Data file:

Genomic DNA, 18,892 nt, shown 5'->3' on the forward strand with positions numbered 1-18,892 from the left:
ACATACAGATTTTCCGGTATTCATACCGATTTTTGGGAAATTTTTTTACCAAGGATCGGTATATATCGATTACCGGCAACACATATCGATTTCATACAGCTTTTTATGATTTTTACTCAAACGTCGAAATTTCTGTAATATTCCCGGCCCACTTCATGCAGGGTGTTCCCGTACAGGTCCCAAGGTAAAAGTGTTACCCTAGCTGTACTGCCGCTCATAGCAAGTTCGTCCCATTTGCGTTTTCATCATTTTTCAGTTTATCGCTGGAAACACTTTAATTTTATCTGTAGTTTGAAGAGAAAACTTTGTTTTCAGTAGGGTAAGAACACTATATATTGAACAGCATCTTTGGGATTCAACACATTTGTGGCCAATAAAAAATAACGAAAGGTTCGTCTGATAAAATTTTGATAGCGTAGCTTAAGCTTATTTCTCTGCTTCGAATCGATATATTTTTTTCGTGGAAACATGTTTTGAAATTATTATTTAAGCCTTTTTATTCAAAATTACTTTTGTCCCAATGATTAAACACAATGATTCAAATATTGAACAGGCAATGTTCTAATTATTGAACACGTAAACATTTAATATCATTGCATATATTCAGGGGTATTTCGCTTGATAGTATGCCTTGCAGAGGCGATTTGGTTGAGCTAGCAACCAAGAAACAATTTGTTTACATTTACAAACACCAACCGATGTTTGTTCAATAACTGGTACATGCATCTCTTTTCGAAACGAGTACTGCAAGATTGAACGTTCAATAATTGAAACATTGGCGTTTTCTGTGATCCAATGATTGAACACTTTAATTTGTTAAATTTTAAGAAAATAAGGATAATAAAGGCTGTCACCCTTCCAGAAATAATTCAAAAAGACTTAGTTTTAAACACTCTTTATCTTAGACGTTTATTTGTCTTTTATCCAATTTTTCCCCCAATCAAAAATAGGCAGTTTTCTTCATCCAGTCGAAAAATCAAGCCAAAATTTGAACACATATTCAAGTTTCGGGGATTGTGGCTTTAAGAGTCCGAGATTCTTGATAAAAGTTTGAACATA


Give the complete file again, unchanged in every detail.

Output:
Genomic DNA, 18,892 nt, shown 5'->3' on the forward strand with positions numbered 1-18,892 from the left:
ACATACAGATTTTCCGGTATTCATACCGATTTTTGGGAAATTTTTTTACCAAGGATCGGTATATATCGATTACCGGCAACACATATCGATTTCATACAGCTTTTTATGATTTTTACTCAAACGTCGAAATTTCTGTAATATTCCCGGCCCACTTCATGCAGGGTGTTCCCGTACAGGTCCCAAGGTAAAAGTGTTACCCTAGCTGTACTGCCGCTCATAGCAAGTTCGTCCCATTTGCGTTTTCATCATTTTTCAGTTTATCGCTGGAAACACTTTAATTTTATCTGTAGTTTGAAGAGAAAACTTTGTTTTCAGTAGGGTAAGAACACTATATATTGAACAGCATCTTTGGGATTCAACACATTTGTGGCCAATAAAAAATAACGAAAGGTTCGTCTGATAAAATTTTGATAGCGTAGCTTAAGCTTATTTCTCTGCTTCGAATCGATATATTTTTTTCGTGGAAACATGTTTTGAAATTATTATTTAAGCCTTTTTATTCAAAATTACTTTTGTCCCAATGATTAAACACAATGATTCAAATATTGAACAGGCAATGTTCTAATTATTGAACACGTAAACATTTAATATCATTGCATATATTCAGGGGTATTTCGCTTGATAGTATGCCTTGCAGAGGCGATTTGGTTGAGCTAGCAACCAAGAAACAATTTGTTTACATTTACAAACACCAACCGATGTTTGTTCAATAACTGGTACATGCATCTCTTTTCGAAACGAGTACTGCAAGATTGAACGTTCAATAATTGAAACATTGGCGTTTTCTGTGATCCAATGATTGAACACTTTAATTTGTTAAATTTTAAGAAAATAAGGATAATAAAGGCTGTCACCCTTCCAGAAATAATTCAAAAAGACTTAGTTTTAAACACTCTTTATCTTAGACGTTTATTTGTCTTTTATCCAATTTTTCCCCCAATCAAAAATAGGCAGTTTTCTTCATCCAGTCGAAAAATCAAGCCAAAATTTGAACACATATTCAAGTTTCGGGGATTGTGGCTTTAAGAGTCCGAGATTCTTGATAAAAGTTTGAACATA